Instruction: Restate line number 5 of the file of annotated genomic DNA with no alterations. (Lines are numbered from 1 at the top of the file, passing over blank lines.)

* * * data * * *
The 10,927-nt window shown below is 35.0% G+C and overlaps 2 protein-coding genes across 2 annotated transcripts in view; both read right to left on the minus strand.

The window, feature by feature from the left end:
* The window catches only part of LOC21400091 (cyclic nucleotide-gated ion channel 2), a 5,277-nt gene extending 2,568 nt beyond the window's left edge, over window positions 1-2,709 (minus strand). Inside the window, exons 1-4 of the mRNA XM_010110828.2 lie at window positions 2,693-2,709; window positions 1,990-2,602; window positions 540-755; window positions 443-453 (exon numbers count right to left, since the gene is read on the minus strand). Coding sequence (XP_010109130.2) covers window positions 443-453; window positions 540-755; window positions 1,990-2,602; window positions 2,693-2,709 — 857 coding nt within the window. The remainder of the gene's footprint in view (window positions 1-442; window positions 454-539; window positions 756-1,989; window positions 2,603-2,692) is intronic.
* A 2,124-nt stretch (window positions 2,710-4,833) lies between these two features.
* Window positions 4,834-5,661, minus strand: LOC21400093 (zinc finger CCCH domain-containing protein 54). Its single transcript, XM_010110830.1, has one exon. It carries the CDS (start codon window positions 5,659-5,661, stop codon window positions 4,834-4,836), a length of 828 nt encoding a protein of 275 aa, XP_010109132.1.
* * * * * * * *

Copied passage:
* Window positions 4,834-5,661, minus strand: LOC21400093 (zinc finger CCCH domain-containing protein 54). Its single transcript, XM_010110830.1, has one exon. It carries the CDS (start codon window positions 5,659-5,661, stop codon window positions 4,834-4,836), a length of 828 nt encoding a protein of 275 aa, XP_010109132.1.